Stand-off continues in Leitrim afforestation controversy
A group of Co. Leitrim farmers took to the streets last Friday, November 23, for a protest against the continued afforestation of their county.
The location of their protest was the Sligo offices of the Western Forestry Co-op, which provides services to farmers looking to plant their land.
According to Padraic Joyce, the Connacht regional chairman of the Irish Farmers’ Association (IFA), the protesters were seeking an investigation into the effects of forestry in the region.
“The co-op was founded to provide services to farmers who wanted to avail of the financial benefits of forestry,” explained Marina Conway, of the co-operative, who added that it wanted to see those benefits remain in the local community.
Conway was surprised that the IFA organised the protest at the co-op’s office, claiming that its purpose is to “assist farmers who want to plant their own land”.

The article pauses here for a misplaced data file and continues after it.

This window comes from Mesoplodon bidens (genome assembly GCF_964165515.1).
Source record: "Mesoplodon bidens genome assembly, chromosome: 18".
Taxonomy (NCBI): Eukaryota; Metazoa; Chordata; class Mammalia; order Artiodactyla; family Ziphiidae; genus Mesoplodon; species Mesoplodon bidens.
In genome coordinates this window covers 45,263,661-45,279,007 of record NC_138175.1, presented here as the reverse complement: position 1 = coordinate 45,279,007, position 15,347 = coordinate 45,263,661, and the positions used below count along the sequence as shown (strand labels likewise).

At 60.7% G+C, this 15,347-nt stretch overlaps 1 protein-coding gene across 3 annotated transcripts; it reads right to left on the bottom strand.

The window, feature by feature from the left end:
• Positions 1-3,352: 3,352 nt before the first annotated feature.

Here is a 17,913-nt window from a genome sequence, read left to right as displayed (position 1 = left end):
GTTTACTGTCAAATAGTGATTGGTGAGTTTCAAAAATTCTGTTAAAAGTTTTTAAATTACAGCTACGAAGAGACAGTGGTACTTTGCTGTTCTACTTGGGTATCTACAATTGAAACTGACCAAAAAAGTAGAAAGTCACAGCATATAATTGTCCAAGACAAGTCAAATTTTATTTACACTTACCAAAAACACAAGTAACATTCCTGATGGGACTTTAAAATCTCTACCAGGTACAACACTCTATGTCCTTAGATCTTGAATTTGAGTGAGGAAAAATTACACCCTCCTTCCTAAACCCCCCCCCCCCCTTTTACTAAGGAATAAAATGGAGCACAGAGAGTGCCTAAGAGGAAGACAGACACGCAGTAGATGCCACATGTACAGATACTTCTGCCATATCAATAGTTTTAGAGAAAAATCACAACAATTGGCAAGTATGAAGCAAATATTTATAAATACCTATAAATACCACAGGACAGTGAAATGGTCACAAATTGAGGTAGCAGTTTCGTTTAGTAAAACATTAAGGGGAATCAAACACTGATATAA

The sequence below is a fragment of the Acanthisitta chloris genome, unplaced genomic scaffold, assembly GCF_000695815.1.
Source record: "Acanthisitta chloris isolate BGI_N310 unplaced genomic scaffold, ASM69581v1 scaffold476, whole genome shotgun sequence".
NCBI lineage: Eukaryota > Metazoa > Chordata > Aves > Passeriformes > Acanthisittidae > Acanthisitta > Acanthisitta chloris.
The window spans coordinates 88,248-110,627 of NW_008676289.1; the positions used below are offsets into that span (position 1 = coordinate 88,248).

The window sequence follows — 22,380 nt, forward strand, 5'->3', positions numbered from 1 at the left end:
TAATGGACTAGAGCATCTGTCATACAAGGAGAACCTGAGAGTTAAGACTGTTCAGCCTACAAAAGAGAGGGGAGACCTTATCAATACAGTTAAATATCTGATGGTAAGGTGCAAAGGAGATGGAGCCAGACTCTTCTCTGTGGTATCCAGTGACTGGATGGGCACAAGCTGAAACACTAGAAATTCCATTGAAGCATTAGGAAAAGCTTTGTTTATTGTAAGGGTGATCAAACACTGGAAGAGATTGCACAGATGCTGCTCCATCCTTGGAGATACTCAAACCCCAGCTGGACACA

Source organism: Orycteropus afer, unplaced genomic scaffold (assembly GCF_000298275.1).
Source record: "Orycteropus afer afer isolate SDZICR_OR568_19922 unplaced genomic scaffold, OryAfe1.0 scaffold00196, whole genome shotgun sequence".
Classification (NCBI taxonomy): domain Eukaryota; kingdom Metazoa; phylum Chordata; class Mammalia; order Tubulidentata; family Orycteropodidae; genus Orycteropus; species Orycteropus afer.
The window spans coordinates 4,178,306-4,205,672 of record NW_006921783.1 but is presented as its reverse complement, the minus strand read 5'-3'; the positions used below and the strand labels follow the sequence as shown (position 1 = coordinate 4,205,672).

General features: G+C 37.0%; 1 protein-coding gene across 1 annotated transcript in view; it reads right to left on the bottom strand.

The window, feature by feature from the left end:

“Farmers can’t compete with these groups and, for those farmers who want to expand their farms, they find that the land is all bought-up by these multinationals,” said the IFA’s Joyce.
Difficulties for farmers
He also pointed out the difficulties for a farmer in applying for a bank loan to buy land, saying that “no bank will give it – but he’ll get [a loan] if he wants to plant” the land.
However, as Conway explained, this is simply down to the “lucrative nature of afforestation”.
Planting commercial forestry is an economic activity; it offers high yields, and it’s been shown to provide a good return, so therefore a bank will look on it more favourably.
These protesters, and many others, are also aggrieved at what they see as the “unfair targeting” of Co. Leitrim (which is already the most heavily forested county in Ireland) for this afforestation programme, which is ostensibly for environmental purposes.
According to Joyce, those affected want more counties to take on the burden, but Conway claims that Leitrim has been chosen as the location for this programme because the trees grow better there than elsewhere, and produce high yield classes.